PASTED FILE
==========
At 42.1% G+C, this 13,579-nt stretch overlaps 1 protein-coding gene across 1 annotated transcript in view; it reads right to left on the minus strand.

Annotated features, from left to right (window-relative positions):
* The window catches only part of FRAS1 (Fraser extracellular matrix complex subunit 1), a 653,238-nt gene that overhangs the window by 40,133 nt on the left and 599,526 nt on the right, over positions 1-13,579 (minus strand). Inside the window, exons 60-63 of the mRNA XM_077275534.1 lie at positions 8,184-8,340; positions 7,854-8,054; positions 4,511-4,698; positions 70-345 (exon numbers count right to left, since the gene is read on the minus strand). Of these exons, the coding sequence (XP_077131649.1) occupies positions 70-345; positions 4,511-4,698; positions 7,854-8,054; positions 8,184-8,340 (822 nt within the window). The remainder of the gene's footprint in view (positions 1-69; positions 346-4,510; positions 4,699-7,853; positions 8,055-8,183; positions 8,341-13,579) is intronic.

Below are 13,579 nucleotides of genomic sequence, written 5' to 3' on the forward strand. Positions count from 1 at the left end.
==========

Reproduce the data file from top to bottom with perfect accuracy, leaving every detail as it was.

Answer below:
At 42.1% G+C, this 13,579-nt stretch overlaps 1 protein-coding gene across 1 annotated transcript in view; it reads right to left on the minus strand.

Annotated features, from left to right (window-relative positions):
* The window catches only part of FRAS1 (Fraser extracellular matrix complex subunit 1), a 653,238-nt gene that overhangs the window by 40,133 nt on the left and 599,526 nt on the right, over positions 1-13,579 (minus strand). Inside the window, exons 60-63 of the mRNA XM_077275534.1 lie at positions 8,184-8,340; positions 7,854-8,054; positions 4,511-4,698; positions 70-345 (exon numbers count right to left, since the gene is read on the minus strand). Of these exons, the coding sequence (XP_077131649.1) occupies positions 70-345; positions 4,511-4,698; positions 7,854-8,054; positions 8,184-8,340 (822 nt within the window). The remainder of the gene's footprint in view (positions 1-69; positions 346-4,510; positions 4,699-7,853; positions 8,055-8,183; positions 8,341-13,579) is intronic.

Below are 13,579 nucleotides of genomic sequence, written 5' to 3' on the forward strand. Positions count from 1 at the left end.